The Greyhound is one of the most ancient dog breeds going back to probably 4000 years ago in Ancient Egypt, always seen as an aristocratic animal; nobles would allow them into their private rooms and even take them to church with them. At varying times throughout history people who were not of noble birth were not allowed to own one. Some were sight hounds that could see prey from a long distance and others could sniff out a trail. The one pictured is a fairly typical Greyhound that can be found today. Always with a wide narrowing leather collar or with a simple leather choke collar or a Martingale collar which had a longer section usually made of leather, chain, or nylon, joined through loops by a circle of chain or leather to which the leash is fastened; pulling on the leash tightens the collar, but the wide section both prevents the chain from tangling in a dog's coat and prevents the collar from being pulled tightly enough to cut off the dog's airway. These dogs were amongst the earliest breeds to be using fashionable dog collars not for a practical reason only also to enhance their beauty and in that way also make its owner seem more important.
The Mastiff was the choice guard dog for centuries. Particularly obsessed with change, the dog would become quite agitated and bark whenever the status quo was compromised. Though big and strong, it is a gentle giant and would rarely bite intruders, preferring to sit on them instead. In the picture it appears to be three times the body weight of the seven-year-old future Charles II, who makes the regal gesture of placing his hand on the head of the mighty beast. He is wearing a extra wide strong leather collar probably with brass elements. Anthony Van Dyck, Children of Charles I, 1637.
King Charles II with his popular fashionable Spaniels later named King Charles Spaniels. Dogs where now an important asset of the Royal family and different breeds became in fashion purely for the joy of their company. They wore dog collars to match their owners outfit.
It was during this period that decorative collars, rather than sadistic ones, again became the norm for the privileged dog. With new technologies, beautiful silver, gold, and brass collars could be fashioned and stamped or engraved, or leather collars adorned with sparkling bells. Collars typically bore the name of the owner, rather than the dog. This was the easiest way to have your dog returned to you! In this age of printed materials, if a dog went missing owners could now offer rewards. In the 18th Century rewards ranging from 20 shillings to 20 dollars have been documented. Pleas for the safe return of beloved hounds were found everywhere from newspapers to printed posters. In place of the owner's name it became fashionable to have a witty saying carved into your dog's collar. Also, exquisite collars were fashioned and custom engraved for the winners of shows and competitions. Again, the owner's name would be emblazoned on the collar, with perhaps a casual mention of the dog's name at the end of the verbose dedication. The most well-known etching was on the collar of a puppy presented to the Prince of Wales by poet Alexander Pope that read “I am his Highness’ dog at Kew, pray tell me, sir, whose dog are you?”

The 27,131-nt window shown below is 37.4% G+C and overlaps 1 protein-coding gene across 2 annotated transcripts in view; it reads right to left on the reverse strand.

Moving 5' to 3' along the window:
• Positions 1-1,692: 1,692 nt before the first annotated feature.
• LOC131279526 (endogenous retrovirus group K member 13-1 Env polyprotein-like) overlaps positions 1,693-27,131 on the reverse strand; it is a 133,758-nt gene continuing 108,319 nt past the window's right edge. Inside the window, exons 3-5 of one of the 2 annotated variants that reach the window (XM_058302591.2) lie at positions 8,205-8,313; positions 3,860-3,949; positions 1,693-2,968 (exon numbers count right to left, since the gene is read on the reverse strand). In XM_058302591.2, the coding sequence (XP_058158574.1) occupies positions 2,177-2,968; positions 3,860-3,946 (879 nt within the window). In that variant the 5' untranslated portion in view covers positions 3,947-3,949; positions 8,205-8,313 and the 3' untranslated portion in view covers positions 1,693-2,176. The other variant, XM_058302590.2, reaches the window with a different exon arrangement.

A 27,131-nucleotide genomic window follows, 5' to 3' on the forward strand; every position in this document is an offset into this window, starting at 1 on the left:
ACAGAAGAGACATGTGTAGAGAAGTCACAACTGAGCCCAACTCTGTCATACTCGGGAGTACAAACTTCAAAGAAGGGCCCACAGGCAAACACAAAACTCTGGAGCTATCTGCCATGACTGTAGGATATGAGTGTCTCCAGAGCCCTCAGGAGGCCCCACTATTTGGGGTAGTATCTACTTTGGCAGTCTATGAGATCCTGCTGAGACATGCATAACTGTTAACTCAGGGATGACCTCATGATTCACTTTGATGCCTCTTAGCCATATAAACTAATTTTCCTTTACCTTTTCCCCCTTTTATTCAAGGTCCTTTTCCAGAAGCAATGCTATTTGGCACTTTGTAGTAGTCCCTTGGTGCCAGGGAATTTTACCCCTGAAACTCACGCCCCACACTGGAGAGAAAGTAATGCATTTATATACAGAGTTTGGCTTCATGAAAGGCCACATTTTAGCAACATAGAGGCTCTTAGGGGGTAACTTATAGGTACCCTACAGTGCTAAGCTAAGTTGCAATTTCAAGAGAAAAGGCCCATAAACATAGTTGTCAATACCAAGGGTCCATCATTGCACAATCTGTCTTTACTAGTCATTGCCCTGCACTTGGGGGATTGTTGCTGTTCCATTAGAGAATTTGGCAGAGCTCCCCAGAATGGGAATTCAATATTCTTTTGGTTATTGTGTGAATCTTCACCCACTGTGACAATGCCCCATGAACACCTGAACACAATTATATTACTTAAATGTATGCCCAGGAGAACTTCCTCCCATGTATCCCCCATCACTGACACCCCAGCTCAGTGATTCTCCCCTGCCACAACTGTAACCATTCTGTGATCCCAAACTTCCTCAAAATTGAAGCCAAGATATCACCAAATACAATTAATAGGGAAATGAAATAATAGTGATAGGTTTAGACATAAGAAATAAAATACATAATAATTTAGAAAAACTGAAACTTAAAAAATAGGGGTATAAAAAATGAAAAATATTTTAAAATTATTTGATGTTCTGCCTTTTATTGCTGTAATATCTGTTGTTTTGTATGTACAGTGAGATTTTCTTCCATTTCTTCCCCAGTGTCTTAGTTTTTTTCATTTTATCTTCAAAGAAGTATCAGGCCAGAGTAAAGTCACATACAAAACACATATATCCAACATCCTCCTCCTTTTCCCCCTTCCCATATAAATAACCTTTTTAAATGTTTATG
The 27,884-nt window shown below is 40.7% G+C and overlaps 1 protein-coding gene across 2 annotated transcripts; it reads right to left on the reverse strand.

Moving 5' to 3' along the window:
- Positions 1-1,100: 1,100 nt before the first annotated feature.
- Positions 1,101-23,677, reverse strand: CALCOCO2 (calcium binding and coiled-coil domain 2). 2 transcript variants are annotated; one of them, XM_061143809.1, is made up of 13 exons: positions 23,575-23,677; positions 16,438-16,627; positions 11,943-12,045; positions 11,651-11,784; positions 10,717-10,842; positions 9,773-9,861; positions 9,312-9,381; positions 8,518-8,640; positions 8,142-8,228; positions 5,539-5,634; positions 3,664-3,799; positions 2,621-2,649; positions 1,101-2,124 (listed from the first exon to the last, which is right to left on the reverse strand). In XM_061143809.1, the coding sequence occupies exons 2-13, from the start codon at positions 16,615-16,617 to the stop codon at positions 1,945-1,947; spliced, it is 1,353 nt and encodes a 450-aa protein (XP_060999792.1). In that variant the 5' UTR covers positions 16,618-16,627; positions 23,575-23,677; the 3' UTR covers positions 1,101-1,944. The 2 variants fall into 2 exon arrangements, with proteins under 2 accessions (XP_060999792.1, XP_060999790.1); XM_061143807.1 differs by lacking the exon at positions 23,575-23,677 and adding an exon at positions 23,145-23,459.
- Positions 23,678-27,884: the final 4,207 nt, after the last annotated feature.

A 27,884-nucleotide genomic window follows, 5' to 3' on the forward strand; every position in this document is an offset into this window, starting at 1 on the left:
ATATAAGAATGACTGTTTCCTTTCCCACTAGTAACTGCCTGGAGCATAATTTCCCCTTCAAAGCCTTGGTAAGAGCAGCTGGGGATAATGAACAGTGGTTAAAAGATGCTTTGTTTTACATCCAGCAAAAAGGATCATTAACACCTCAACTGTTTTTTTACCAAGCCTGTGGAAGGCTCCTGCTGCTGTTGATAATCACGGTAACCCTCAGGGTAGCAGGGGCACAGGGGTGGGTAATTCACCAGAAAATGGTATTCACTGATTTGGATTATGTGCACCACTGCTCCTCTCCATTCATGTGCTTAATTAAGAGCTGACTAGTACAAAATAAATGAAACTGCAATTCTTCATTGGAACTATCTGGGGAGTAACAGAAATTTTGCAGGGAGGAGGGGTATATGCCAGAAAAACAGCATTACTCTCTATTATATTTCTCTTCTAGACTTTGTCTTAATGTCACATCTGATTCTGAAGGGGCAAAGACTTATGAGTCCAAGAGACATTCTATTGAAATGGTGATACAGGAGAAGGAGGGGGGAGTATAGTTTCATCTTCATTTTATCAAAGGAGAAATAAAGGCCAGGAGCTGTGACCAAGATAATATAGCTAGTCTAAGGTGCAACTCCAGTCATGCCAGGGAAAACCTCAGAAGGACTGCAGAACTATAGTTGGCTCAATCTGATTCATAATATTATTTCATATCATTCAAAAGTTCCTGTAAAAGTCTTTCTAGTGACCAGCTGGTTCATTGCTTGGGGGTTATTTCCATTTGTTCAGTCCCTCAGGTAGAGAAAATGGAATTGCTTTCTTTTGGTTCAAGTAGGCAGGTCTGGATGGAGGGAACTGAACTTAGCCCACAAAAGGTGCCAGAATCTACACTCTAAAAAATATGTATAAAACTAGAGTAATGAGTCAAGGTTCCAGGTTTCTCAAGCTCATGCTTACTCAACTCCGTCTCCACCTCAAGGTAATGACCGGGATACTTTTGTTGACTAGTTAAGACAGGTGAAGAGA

What a great love for dogs already! Early photography; Imprint of F. Girard, Gloversville, A studio portrait of a Chihuahua operating an early bellows camera with subject a Greyhound seated on hind legs; both dogs are live and not stuffed and each is wearing matching leather and metal collars, quite a difficult shot for any photographer. America
Another testament to our love of dogs in this era was the new trend of writing elegies and epitaphs for our deceased critters, not to mention the great increase in dog portraiture.
image from www.ucl.ac.uk/Bentham-Project/info/jb.htm
This Regency Brass Dog Collar, circa 1815, is personalized with the name ‘KARO.’ The pierced collar, backed with red leather and complete with a brass padlock, sold at Christie’s in London for $5921 in 2009.
In 1800 a belled collar was latest fashion for small and large breeds just like in ancient China.
American early 20th century brass and leather collar with dog head mounts. Dog collars like this would last a life time because of its strong thick leather and unbreakable metal parts in brass.
Union Jack wears a double leather collar for Bullterriers from the fire department. When the firefighters from the Fifth Avenue Fire House in Pittsburgh joined up with the 102nd Pennsylvania Infantry, they brought their mascot, a brown and white Bull terrier who became known as Union Jack and carved out his own placed in Civil War history. When his soldier friends were fainting from thirst, Jack would always run ahead and upon discovering a pool of water would rush back, barking loudly with the news. When the soldiers struggled to stay alive on their five-day ration of five crackers, Jack went into action and would catch chickens for them.
The dog collars of modern time has everything you can dream of, colors, materials, crystals, metals and creative design all to please and match with the dog’s owner. But it’s funny because you can still see the ancient times reflected in many fashionable modern dog collars. Before a dog collar was normally made by a craftsmen a shoe maker or saddle maker today they are carefully designed to meet the market of a certain fashion or special breed. Well the most important of all is the conclusion that dog collars have and will always be proof of a certain care from the owner to its dear dog.